All gold bars will be marked with their fineness and weight or don’t buy them.
Gold jewelry is typically 18-karat (18K), 14-karat (14K) or 10-karat (10K), although other fineness’s exist.
- 18K gold is .75% gold (fineness)
- 14K gold is .585% gold (fineness)
- 10K gold is .417% gold (fineness)
Like sterling silver, all gold must be marked with it’s fineness, typically 18K, 14K, or 10K. These marks are inside the band and may be well worn. If it says “gold fill” or “GS” then it’s just gold plated and for the purposes of discussion here, it’s worthless.
Weighing Gold Jewelry and Sterling Silver
First, let me say that the “troy ounce” is different from the normal cooking ounce. There are 12 troy ounces per pound vs. 16 for cooking ounces. With all precious metals, we are using troy ounces.
To calculate the melt value of gold jewelry or sterling silver, you must first weight them, typically in grams. If you don’t have a gram scale, you can buy one or ask the dealer what the weight in grams is. To calculate the value: weight in grams / 31.1 (grams per troy ounce) * fineness * gold spot price.
10K gold = 8.5 grams / 31.1 * .417 * $1,222.90 (Spot Price) = $144.29
14K gold = 12.2 grams / 31.1 *.585 * $1,222.90 (Spot Price) = $280.64
18K gold = 13.1 grams / 31.1 * .75 * $1,222.90 (Spot Price) = $386.33
Sterling silver = 125 grams / 31.1 * .925 * $15.52 (Spot Price) = $57.70
Selling Coin and Paper Money Collections and Hordes
The most important thing is to know what you have. By that I mean, buy a “Red Book” and look your coins up so that you know what is collectible and what is common. The name of the “Red Book” is “The Official Red Book, A Guide Book of United States Coins” by R.S. Yeoman and Kenneth Bressett. This book can be purchased at local bookstores for about $16, and typically less at some coin shows. The Red Book shows relative, retail prices. Many coin dealers sell at prices lower than listed in this book so don’t expect any buyer to offer you the prices in this book because they won’t. Be sure to read the “Introduction” to this book before you look your coins up! Especially read the page on Conditions of Coins. The condition, or grade, of your coin is the second most important aspect of pricing. The date and mint mark of the coin is the most important.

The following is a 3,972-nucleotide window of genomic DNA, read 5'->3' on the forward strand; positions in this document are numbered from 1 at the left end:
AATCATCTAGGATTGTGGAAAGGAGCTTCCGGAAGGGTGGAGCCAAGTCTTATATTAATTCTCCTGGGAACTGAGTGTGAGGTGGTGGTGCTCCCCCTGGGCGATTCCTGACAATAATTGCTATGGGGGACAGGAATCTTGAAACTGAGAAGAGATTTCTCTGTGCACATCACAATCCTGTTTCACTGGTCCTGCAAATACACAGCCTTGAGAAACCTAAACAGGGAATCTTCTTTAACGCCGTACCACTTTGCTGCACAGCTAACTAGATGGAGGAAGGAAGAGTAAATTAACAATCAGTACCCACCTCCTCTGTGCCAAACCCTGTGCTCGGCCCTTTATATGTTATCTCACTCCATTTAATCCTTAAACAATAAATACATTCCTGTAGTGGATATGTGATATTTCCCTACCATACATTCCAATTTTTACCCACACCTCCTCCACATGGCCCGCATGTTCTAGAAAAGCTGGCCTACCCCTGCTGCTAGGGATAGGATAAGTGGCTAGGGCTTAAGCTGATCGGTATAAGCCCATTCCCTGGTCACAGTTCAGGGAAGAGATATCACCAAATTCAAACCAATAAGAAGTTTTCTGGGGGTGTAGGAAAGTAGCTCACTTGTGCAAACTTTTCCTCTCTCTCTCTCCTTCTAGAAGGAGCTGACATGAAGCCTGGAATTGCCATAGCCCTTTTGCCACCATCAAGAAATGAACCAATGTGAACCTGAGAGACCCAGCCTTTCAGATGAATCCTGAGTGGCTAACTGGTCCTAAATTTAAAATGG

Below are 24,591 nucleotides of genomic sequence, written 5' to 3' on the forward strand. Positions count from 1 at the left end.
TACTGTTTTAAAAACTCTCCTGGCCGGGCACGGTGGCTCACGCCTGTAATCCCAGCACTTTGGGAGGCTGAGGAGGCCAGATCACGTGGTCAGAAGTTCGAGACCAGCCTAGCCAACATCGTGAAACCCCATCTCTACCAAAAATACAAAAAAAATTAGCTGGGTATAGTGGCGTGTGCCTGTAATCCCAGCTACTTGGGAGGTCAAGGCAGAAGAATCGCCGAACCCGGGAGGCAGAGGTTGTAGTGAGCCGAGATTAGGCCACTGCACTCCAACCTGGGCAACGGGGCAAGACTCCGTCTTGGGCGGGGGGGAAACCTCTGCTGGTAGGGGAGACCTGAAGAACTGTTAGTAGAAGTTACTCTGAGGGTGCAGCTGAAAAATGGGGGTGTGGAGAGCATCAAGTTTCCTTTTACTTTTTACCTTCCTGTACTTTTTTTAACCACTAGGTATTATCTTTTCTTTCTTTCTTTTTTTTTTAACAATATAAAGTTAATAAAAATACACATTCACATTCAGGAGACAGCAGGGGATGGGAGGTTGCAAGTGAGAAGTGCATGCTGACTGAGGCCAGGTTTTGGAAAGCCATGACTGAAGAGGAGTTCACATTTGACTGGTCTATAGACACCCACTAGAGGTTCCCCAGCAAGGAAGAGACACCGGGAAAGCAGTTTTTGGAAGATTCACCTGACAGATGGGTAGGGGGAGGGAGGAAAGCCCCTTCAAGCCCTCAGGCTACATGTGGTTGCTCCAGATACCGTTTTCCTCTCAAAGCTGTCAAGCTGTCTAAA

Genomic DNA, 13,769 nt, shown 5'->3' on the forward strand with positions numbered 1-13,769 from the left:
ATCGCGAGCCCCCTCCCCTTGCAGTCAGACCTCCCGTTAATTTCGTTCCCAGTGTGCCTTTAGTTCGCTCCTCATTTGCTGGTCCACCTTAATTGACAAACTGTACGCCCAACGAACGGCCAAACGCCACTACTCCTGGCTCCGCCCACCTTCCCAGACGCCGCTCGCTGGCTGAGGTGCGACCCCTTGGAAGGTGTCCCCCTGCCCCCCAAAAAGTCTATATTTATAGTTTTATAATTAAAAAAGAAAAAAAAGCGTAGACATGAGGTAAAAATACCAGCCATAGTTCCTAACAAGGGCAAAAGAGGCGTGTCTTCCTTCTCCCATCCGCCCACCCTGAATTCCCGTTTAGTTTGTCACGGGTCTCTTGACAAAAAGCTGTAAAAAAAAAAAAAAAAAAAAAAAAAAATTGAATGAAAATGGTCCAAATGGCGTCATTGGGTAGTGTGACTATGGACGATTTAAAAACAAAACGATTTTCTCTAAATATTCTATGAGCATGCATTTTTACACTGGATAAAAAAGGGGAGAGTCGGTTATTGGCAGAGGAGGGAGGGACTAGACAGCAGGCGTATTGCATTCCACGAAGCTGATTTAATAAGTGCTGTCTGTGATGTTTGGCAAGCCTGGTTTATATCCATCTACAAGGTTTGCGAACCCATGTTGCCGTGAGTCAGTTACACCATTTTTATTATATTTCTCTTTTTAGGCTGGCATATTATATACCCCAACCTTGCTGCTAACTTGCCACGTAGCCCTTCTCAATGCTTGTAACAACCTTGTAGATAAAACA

How do you sell precious metals?
Sell for cash, when possible.
If you are selling gold or silver coins or bullion bars, rounds, or coins you should be aware that the prices of these precious metals vary minute by minute just like the stock market. Typically the price you are offered is good for that moment only as the price for gold and silver could be higher or lower tomorrow, or even this afternoon.
- If you want to sell everything at once, your best bet is selling to your local coin dealer. Those coin dealers that attend local coin club meetings and show an interest in and are knowledgeable about coins and current dealer prices. These dealers usually don’t have a coin shop and therefore no overhead and can offer much better prices than pawn shops. These dealers typically will make you an offer for everything you have for sale.
- If you want the maximum money for your coins, selling them will take some time.Try selling at the local coin club auction as your overhead there will be low. Next, try selling at bigger coin shows. The bigger coin shows are typically at major metropolitan areas so you may have to travel and have travel and meals and possibly hotel expenses. These expenses will likely offset any higher prices you may receive. Just walk around and show your items to various dealers. Dealers at shows will likely pick and choose what they want from your coins, although some will buy all that you have if you tell them that’s what you want to do.
- If you have some really high-end coins you might want to consider auctioning them through one of the national auction companies. The auction company fees can be quite high so make sure you understand their fees and get this information in writing before you submit your coins to them for auction.